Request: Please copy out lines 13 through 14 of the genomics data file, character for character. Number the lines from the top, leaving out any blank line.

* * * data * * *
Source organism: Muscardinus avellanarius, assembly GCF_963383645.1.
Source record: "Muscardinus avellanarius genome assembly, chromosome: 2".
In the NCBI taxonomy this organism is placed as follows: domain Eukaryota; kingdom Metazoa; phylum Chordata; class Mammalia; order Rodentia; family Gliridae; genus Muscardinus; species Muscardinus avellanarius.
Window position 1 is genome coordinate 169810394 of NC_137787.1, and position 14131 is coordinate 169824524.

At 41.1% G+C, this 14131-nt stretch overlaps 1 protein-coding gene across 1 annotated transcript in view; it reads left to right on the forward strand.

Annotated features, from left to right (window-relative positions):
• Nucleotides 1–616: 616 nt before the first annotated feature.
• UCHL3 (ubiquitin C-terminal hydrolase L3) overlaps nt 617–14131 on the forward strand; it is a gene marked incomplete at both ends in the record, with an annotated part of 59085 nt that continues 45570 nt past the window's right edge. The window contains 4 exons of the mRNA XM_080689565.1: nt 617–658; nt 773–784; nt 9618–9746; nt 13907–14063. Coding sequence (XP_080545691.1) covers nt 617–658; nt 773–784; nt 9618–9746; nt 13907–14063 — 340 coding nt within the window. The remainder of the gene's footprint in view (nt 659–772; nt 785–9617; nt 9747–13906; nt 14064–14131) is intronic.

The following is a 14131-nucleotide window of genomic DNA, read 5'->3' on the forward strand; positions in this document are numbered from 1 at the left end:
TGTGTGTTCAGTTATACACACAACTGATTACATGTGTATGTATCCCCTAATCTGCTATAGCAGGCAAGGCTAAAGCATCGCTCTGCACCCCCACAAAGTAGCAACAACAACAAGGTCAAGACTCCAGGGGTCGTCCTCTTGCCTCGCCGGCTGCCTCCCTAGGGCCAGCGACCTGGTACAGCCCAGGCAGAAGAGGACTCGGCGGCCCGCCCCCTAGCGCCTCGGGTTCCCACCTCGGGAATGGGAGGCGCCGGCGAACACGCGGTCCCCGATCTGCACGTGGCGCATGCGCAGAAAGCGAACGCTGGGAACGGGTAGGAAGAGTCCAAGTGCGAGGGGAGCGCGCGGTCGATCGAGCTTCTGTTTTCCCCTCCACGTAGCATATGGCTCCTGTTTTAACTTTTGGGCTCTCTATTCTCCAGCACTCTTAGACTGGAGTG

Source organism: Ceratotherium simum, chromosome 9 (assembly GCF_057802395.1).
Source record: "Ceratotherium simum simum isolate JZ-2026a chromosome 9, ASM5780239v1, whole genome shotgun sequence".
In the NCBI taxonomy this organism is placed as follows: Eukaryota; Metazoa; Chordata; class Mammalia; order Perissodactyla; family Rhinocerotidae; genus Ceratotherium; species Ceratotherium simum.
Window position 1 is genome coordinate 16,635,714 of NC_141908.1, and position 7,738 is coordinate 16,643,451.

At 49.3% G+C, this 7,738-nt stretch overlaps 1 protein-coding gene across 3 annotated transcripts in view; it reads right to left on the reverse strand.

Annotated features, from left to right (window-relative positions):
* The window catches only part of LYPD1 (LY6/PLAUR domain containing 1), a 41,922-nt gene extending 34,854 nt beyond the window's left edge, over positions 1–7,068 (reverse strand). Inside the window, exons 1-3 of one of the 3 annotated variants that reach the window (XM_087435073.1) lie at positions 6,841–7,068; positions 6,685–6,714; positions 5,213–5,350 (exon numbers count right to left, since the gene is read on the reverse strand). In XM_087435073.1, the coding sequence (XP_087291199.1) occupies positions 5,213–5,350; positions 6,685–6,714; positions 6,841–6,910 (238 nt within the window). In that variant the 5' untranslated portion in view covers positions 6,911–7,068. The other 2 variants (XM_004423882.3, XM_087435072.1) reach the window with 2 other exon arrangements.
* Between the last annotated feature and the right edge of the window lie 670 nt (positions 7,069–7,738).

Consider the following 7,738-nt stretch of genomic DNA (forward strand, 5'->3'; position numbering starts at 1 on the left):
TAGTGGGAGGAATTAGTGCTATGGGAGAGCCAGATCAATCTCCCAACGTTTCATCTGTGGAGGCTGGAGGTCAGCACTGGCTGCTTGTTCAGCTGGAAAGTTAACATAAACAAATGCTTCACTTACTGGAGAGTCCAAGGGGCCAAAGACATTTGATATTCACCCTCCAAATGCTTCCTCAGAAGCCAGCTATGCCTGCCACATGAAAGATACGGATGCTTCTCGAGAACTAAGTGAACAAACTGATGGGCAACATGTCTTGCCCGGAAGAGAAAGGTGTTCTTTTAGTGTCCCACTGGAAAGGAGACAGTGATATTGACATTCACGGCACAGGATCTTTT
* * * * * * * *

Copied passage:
In the NCBI taxonomy this organism is placed as follows: Eukaryota; Metazoa; Chordata; class Mammalia; order Perissodactyla; family Rhinocerotidae; genus Ceratotherium; species Ceratotherium simum.
Window position 1 is genome coordinate 16,635,714 of NC_141908.1, and position 7,738 is coordinate 16,643,451.